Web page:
What did the federal government gain by signing an agreement with TLP to end country-wide protests against the acquittal of Aasia Bibi?
The topic was explored by ‘Agenda 360’ hosts Haider Waheed and Abdul Moiz Jafferii.
Last week, the Supreme Court acquitted Aasia Bibi in a blasphemy case. Following the verdict, the right-wing parties, led by the Tehreek-e-Labbaik Pakistan, staged sit-ins across the country, paralysing the country for three days. On Friday, the protests ended after the government and TLP signed a 5-point agreement.
Commenting on how things unfolded, Waheed said, the government had two options on how to deal with the protesters. “First was the crackdown, conduct an operation against the protesters and disperse them, or build a counter narrative and explain what really happened.”
Waheed said that the top court did not say whether Aasia Bibi committed blasphemy or not. All it said was that the charge of blasphemy against her could not be proven and acquitted her, he explained.
Soon after the protests erupted, Prime Minister Imran Khan addressed the nation and warned the protesters not to force the government to take an action, giving an impression that the government will not bow down to protesters’ demands.
However, the government had to agree to their demands. “The elements who declared the chief justice and judges of the Supreme Court wajibul qatal and the army chief ‘non-Muslim’ were given assurances that the government will put Aasia Bibi’s name on the ECL,” said Waheed.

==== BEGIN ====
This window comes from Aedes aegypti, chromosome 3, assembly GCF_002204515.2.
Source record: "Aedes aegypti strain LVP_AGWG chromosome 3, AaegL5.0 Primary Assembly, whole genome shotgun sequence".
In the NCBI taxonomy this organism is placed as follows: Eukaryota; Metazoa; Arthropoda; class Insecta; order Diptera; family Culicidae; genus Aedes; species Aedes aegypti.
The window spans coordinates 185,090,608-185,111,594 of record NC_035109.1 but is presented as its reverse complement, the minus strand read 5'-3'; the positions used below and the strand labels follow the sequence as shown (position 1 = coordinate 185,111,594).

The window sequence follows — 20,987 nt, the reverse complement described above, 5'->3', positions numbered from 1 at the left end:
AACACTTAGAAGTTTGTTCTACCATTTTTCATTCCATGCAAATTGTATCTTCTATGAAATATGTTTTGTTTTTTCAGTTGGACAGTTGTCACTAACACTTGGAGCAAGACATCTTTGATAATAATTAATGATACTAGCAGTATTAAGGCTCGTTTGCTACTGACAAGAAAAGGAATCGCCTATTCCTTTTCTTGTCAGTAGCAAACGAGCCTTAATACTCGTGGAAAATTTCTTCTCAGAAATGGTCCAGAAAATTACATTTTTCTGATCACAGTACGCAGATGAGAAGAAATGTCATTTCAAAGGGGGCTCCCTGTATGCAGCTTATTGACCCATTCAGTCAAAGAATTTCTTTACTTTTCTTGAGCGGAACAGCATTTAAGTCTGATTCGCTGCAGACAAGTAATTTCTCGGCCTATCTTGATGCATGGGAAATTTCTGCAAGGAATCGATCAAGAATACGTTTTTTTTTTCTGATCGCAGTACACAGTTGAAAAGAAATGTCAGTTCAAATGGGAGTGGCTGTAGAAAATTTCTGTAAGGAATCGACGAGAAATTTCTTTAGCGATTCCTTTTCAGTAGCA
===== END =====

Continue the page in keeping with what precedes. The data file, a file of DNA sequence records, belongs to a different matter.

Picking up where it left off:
The government also assured that it will not oppose the writ petition filed against the acquittal and those who arrested during the unrest will be released.
“I’m not against the negotiations but after all that was said and done by the protesters, is a simple sorry enough?” he asked. “How will the government treat the people who engage in similar acts in the future? Will they also be forgiven?”
Waheed said all that the government has gained is just a few days. Such agreements provide temporary relief but a day will come when this will not be enough, he added.
The protesters said that they will come out on the streets again if the ruling on the review petition is not as per their wishes, Waheed said.
Commenting on the review petition filed against the acquittal of Aasia Bibi, Jafferii said the purpose of the review petition to address an “error floating on the face of the record”, a glaring mistake which is visible to anyone.
Any lawyer would tell you that in 99% of the cases, the review petitions are declined, said Jafferii. In such a case, the only thing that the government has gained is that they will now have time to prepare for more protests.